Today in mid 2011 most everyone has a portable music player like an iPod or something similar, and most know that the most common file type for audio players are MP3 files. But many of you have been asking if there are better format to use and if certain audio file types are recommended over others for specific audio players. I’ll dive into what the more popular audio file types there are currently and what devices give you the best sound for each type.
What Happens When You Rip a Music CD?
The majority of audio CD can be ripped via iTunes, iTunes alternative or Windows Media Player, well at least all the DRM free audio discs. DRM is a copy protection that stands for Digital Rights Management and is found on some audio CD’s but the majority of discs are unprotected. When music is ripped by one of these applications you can usually choose which format to rip to in the settings. Windows Media Player by default uses the WMA format while iTunes uses the AAC format. However you can choose to tip wo MP3 or WAV file also. No matter what format you choose both music managers will connect to the online central database that stores all music information such as Artist, Songs Titles, Album Art, Composer, etc…, and try to fill in all the necessary data about your album.
If you choose to rip to MP3 format there are a few things you should know before hand. But first a little background on this format. MP3 uses a lossy data compression which reduces the amount of data that is required to make the audio recording sound as close to the original as possible without noticing a sound quality reduction. The accepted rate at which MP3 files sound the best without loosing quality is 128kbs, this makes the new file size roughly 11 times smaller than what is found on the audio disc for the song. You can also choose to rip to a larger file size such as 196kbs which will make the audio slighly crisper in sound, but for most people it is not noticeable.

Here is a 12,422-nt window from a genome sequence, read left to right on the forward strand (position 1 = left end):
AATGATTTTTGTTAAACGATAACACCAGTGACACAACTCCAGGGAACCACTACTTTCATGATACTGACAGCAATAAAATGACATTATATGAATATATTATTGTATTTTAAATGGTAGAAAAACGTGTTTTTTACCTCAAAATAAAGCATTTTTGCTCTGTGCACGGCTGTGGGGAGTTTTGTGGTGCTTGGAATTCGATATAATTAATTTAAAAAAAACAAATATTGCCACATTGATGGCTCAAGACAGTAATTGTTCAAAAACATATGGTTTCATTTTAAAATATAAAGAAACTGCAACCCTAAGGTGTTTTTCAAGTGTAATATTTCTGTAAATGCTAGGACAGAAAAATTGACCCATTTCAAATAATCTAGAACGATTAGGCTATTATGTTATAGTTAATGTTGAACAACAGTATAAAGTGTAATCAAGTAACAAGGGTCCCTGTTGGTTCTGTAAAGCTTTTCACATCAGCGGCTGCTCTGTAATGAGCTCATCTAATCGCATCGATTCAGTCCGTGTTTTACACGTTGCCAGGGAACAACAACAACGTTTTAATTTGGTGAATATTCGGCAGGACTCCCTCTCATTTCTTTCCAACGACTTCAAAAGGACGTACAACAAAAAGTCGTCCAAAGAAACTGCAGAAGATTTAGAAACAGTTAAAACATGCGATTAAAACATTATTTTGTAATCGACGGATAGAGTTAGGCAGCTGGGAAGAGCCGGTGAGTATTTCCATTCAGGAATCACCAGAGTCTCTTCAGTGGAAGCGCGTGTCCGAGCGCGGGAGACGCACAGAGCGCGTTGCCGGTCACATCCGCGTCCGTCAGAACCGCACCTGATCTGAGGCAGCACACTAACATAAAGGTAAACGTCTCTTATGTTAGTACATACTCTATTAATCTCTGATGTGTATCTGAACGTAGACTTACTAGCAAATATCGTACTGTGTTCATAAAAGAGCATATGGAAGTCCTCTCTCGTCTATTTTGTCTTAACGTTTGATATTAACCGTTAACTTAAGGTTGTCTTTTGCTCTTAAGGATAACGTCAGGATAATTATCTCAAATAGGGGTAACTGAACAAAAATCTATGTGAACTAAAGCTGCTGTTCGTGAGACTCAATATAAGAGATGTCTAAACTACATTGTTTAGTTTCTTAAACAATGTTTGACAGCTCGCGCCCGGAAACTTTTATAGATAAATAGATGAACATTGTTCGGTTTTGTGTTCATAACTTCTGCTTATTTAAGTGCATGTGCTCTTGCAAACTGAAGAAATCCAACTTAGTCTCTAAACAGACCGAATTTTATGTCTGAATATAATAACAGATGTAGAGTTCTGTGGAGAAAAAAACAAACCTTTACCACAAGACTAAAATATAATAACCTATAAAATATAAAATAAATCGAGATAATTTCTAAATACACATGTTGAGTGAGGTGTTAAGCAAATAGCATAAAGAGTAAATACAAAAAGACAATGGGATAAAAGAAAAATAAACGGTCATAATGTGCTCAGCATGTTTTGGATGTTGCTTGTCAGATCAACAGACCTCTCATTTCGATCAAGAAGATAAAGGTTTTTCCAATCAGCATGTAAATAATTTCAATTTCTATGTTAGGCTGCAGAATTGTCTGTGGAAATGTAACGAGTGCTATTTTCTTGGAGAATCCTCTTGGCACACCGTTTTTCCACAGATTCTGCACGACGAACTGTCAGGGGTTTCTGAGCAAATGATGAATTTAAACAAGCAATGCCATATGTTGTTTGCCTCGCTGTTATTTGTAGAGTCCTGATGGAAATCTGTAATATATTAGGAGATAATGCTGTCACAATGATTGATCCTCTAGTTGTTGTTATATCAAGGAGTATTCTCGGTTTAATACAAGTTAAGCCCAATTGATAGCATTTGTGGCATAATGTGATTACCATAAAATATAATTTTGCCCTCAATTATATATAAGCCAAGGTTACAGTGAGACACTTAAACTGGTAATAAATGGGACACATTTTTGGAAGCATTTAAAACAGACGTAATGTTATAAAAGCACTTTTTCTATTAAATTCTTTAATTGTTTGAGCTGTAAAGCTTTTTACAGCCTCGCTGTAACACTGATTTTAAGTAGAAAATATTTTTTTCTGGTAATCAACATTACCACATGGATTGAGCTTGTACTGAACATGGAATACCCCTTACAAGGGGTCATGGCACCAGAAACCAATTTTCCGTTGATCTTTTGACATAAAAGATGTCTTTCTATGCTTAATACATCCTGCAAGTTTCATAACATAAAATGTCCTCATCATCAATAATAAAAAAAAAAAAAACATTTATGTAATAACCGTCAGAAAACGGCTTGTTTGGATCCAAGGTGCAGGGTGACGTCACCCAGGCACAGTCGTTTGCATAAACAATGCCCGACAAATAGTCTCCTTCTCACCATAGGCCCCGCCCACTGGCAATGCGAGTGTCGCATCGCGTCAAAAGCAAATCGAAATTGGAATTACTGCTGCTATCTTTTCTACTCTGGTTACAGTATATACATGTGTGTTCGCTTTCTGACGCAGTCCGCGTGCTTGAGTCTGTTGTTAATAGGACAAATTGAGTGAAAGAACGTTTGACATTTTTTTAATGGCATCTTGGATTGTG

By using Windows Media Player you will most likely be ripping into the WMA format which is still supported by all portable music players so there is no issue with using this format on your iPod. The wma format was developed by Microsoft and is a part of the Windows Media Framework. According to Microsoft, they claim that an audio ripped as the same bit rate as a MP3 will give better sound quality and a smaller file size. So according to this if you rip your audio at 96kbs you should have the same quality at a 128kbs MP3 file.
Other Music Formats to Consider
This is the default audio format from Apple Corp. This is a lossy compression scheme which means that the data encoding used compresses the data by removing some of actual file thus reducing the file size but still maintaining a good sound quality. This format was developed with the notion that it would replace the MP3 format since if offers a better sound quality compared to MP3 and with smaller bit rates. AAC supports up to 96 kHz in one audio stream plus 16 low frequency effects, and up to 16 data streams. This format is default for all Apple products (iPhone, iPod, iPad) and Nintendo gadgets (DSi, 3Dsi) as well as the PS3. This is one of the many formats that are supported when using an iPod transfer software including the default iTunes or one of the many 3rd party applications.
Or otherwise known as Free Lossless Audio Codec is an audio specific format that does not offer a loss in quality while compressed. Similar to how a ZIP file is with data, FLAC is with audio file compression. You can still have full quality but at a reduced file size. Still typical sizes can be 20MB for a 3 minute song file, compared to 3-4MB in MP3 format. The tradeoff though is supurb sound when played on a home stereo system. This is the format of choice for those that want that crisp sound coming from your speakers. There are many software players that support FLAC including the free VLC Player and VideoLAN players for Windows, Cynthiune for Mac, and Aqualung for Linux. Also many hardware components for the home stereo now support FLAC in addition to car stereo systems. Most manufacturers will list in the features if FLAC is indeed supported on their devices. From Wikipedia: “Since FLAC is a lossless scheme, it is suitable as an archive format for owners of CDs and other media who wish to preserve their audio collections. If the original media is lost, damaged, or worn out, a FLAC copy of the audio tracks ensures that an exact duplicate of the original data can be recovered at any time. An exact restoration from a lossy archive (e.g., MP3) of the same data is impossible.”
So no matter what format you choose hopefully this article has explained what each format offers in relation to the other and which will suit your particular needs.
Rob Boirun is the author of www.burnworld.com which is an industry site around DVD and Blu Ray burning technologies. After working for GEAR software which makes a burning API for vendors such as Apple, Symantec, and others I decided that the web was missing out on some useful information around the optical recording industry, thus the site was created. The industry is shifting the way users receive digital content and I will be shifting the focus as well into more digital streaming, cloud storage, Blu-Ray, etc… You can follow Rob on Twitter @burnworld. Rob’s Google Profile